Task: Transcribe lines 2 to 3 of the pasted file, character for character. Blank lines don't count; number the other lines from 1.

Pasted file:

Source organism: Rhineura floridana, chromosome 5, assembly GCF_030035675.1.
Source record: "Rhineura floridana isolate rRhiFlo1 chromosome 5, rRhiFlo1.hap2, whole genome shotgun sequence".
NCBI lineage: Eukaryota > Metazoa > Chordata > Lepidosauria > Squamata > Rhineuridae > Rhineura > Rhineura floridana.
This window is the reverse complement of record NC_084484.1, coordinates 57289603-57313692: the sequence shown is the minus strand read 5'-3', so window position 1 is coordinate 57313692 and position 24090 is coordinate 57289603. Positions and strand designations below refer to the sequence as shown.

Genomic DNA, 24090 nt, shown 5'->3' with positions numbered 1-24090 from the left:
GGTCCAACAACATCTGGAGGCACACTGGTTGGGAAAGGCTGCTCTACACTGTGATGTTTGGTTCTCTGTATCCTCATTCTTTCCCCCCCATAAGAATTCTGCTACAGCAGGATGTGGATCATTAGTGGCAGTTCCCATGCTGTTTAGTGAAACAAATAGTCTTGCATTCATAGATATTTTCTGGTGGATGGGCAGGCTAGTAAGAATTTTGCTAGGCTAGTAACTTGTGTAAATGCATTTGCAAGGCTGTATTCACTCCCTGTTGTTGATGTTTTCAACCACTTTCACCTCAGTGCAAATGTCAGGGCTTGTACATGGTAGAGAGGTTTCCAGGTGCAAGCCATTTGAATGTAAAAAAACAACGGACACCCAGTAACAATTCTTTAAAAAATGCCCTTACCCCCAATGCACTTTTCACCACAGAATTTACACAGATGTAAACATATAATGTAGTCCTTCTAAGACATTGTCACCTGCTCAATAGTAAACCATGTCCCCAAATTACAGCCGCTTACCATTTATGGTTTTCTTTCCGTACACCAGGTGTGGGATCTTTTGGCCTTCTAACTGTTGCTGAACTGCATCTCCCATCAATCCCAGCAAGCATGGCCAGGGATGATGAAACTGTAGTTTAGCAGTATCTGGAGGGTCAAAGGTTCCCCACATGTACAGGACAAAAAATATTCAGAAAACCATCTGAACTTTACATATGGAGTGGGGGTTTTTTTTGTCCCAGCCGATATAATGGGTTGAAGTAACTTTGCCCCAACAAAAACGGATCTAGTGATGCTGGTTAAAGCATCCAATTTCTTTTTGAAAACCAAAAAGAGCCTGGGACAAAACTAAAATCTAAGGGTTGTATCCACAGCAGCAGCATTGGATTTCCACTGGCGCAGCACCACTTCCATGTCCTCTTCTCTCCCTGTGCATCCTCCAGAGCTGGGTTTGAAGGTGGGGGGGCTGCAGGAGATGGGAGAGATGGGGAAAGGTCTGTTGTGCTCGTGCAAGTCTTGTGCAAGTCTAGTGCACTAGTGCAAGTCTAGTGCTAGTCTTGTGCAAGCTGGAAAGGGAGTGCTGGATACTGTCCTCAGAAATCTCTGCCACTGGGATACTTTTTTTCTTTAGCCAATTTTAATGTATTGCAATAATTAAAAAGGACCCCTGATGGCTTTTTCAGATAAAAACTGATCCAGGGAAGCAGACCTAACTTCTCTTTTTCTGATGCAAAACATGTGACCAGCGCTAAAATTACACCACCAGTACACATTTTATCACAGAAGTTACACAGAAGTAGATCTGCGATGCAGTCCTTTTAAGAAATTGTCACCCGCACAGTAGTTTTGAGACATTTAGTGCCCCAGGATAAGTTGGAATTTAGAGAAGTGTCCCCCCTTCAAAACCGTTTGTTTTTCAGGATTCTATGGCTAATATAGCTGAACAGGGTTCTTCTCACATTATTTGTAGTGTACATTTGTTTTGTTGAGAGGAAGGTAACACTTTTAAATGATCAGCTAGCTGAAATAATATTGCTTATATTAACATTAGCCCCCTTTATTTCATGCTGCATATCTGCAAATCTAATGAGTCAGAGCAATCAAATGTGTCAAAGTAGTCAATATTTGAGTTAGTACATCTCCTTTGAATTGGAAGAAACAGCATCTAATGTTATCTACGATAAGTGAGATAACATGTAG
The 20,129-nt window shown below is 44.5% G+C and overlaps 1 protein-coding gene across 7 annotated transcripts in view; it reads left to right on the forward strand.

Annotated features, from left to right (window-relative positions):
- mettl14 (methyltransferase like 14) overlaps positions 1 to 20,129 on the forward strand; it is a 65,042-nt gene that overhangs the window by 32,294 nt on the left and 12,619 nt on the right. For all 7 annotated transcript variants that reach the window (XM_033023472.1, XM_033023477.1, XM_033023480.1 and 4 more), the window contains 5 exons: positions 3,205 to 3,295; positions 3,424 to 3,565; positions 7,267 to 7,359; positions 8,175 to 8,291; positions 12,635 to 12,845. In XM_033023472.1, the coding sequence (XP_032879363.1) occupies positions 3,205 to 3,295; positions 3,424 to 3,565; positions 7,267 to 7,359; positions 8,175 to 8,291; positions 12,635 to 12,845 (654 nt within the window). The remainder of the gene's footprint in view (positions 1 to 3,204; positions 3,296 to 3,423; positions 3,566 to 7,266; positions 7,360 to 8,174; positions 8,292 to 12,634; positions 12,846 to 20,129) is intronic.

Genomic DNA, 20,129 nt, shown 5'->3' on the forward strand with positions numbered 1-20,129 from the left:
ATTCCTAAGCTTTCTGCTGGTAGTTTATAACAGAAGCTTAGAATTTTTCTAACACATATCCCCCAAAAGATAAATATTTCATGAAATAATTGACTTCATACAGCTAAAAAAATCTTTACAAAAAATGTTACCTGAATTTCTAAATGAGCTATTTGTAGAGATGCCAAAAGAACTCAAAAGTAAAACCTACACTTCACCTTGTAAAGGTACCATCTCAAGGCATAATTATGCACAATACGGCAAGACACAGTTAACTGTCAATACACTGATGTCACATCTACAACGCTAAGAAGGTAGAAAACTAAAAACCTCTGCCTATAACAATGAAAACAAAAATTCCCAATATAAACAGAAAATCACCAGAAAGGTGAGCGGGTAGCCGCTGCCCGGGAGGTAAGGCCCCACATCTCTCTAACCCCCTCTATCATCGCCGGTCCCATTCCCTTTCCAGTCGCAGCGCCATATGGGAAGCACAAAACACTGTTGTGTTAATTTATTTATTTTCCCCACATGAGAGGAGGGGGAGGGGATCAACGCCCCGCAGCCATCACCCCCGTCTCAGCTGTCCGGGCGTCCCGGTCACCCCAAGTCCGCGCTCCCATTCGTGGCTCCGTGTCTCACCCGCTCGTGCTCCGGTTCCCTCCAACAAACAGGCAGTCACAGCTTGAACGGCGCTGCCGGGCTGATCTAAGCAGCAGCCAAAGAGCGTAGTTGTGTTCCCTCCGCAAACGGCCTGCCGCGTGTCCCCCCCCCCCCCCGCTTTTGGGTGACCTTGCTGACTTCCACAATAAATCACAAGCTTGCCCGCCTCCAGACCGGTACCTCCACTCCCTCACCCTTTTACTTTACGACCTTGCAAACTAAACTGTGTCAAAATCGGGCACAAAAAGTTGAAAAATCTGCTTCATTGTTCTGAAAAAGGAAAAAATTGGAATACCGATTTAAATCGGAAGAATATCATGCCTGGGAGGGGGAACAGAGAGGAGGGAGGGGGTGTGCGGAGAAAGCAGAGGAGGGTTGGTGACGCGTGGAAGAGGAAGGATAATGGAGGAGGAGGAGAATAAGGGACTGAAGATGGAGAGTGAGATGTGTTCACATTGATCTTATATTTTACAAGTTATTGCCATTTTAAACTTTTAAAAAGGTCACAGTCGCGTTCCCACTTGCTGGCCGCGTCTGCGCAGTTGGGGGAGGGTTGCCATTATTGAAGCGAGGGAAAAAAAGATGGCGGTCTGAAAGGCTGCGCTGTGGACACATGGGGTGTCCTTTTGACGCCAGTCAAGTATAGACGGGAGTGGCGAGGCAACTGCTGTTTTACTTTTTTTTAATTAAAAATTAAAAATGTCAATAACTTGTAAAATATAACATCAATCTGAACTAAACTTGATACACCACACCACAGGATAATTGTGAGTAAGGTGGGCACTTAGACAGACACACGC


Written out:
Source record: "Rhineura floridana isolate rRhiFlo1 chromosome 5, rRhiFlo1.hap2, whole genome shotgun sequence".
NCBI lineage: Eukaryota > Metazoa > Chordata > Lepidosauria > Squamata > Rhineuridae > Rhineura > Rhineura floridana.